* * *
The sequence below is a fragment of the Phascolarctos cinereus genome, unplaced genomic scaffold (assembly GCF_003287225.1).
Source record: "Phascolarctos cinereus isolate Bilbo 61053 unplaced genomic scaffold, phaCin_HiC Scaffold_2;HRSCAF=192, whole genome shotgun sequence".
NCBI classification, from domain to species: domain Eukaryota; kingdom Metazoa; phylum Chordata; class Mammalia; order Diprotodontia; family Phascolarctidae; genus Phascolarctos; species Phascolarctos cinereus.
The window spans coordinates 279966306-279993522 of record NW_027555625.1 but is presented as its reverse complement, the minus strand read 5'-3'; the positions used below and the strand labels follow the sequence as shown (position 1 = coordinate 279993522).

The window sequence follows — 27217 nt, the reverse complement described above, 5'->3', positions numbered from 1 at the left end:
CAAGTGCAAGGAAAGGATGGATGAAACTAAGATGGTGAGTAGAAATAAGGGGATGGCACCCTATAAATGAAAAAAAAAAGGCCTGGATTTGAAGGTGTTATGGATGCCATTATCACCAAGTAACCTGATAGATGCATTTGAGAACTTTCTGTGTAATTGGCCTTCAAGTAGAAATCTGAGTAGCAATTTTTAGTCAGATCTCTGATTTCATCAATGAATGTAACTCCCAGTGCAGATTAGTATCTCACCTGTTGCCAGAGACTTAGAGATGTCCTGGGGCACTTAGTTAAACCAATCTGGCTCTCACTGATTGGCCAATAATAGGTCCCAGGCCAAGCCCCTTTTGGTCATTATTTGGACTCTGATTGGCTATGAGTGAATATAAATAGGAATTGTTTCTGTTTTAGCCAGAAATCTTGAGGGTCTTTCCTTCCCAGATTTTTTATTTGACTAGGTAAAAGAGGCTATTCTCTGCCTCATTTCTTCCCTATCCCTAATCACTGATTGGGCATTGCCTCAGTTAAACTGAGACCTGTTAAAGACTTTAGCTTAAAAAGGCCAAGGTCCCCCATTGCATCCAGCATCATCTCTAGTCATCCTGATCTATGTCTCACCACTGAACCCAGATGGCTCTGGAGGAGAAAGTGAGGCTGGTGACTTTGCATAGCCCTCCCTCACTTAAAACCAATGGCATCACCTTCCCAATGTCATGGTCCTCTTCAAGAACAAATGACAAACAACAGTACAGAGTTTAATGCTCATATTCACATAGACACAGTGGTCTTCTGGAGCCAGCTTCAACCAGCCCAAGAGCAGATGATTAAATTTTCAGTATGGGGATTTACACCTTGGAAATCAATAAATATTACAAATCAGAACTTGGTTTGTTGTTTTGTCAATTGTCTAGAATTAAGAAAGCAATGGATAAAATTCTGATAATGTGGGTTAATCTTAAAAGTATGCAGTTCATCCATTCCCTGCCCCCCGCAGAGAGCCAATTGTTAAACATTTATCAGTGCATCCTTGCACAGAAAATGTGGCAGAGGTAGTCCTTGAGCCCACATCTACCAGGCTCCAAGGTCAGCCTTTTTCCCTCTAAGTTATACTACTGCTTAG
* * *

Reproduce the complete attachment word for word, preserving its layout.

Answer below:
The sequence below is a fragment of the Phascolarctos cinereus genome, unplaced genomic scaffold (assembly GCF_003287225.1).
Source record: "Phascolarctos cinereus isolate Bilbo 61053 unplaced genomic scaffold, phaCin_HiC Scaffold_2;HRSCAF=192, whole genome shotgun sequence".
NCBI classification, from domain to species: domain Eukaryota; kingdom Metazoa; phylum Chordata; class Mammalia; order Diprotodontia; family Phascolarctidae; genus Phascolarctos; species Phascolarctos cinereus.
The window spans coordinates 279966306-279993522 of record NW_027555625.1 but is presented as its reverse complement, the minus strand read 5'-3'; the positions used below and the strand labels follow the sequence as shown (position 1 = coordinate 279993522).

The window sequence follows — 27217 nt, the reverse complement described above, 5'->3', positions numbered from 1 at the left end:
CAAGTGCAAGGAAAGGATGGATGAAACTAAGATGGTGAGTAGAAATAAGGGGATGGCACCCTATAAATGAAAAAAAAAAGGCCTGGATTTGAAGGTGTTATGGATGCCATTATCACCAAGTAACCTGATAGATGCATTTGAGAACTTTCTGTGTAATTGGCCTTCAAGTAGAAATCTGAGTAGCAATTTTTAGTCAGATCTCTGATTTCATCAATGAATGTAACTCCCAGTGCAGATTAGTATCTCACCTGTTGCCAGAGACTTAGAGATGTCCTGGGGCACTTAGTTAAACCAATCTGGCTCTCACTGATTGGCCAATAATAGGTCCCAGGCCAAGCCCCTTTTGGTCATTATTTGGACTCTGATTGGCTATGAGTGAATATAAATAGGAATTGTTTCTGTTTTAGCCAGAAATCTTGAGGGTCTTTCCTTCCCAGATTTTTTATTTGACTAGGTAAAAGAGGCTATTCTCTGCCTCATTTCTTCCCTATCCCTAATCACTGATTGGGCATTGCCTCAGTTAAACTGAGACCTGTTAAAGACTTTAGCTTAAAAAGGCCAAGGTCCCCCATTGCATCCAGCATCATCTCTAGTCATCCTGATCTATGTCTCACCACTGAACCCAGATGGCTCTGGAGGAGAAAGTGAGGCTGGTGACTTTGCATAGCCCTCCCTCACTTAAAACCAATGGCATCACCTTCCCAATGTCATGGTCCTCTTCAAGAACAAATGACAAACAACAGTACAGAGTTTAATGCTCATATTCACATAGACACAGTGGTCTTCTGGAGCCAGCTTCAACCAGCCCAAGAGCAGATGATTAAATTTTCAGTATGGGGATTTACACCTTGGAAATCAATAAATATTACAAATCAGAACTTGGTTTGTTGTTTTGTCAATTGTCTAGAATTAAGAAAGCAATGGATAAAATTCTGATAATGTGGGTTAATCTTAAAAGTATGCAGTTCATCCATTCCCTGCCCCCCGCAGAGAGCCAATTGTTAAACATTTATCAGTGCATCCTTGCACAGAAAATGTGGCAGAGGTAGTCCTTGAGCCCACATCTACCAGGCTCCAAGGTCAGCCTTTTTCCCTCTAAGTTATACTACTGCTTAG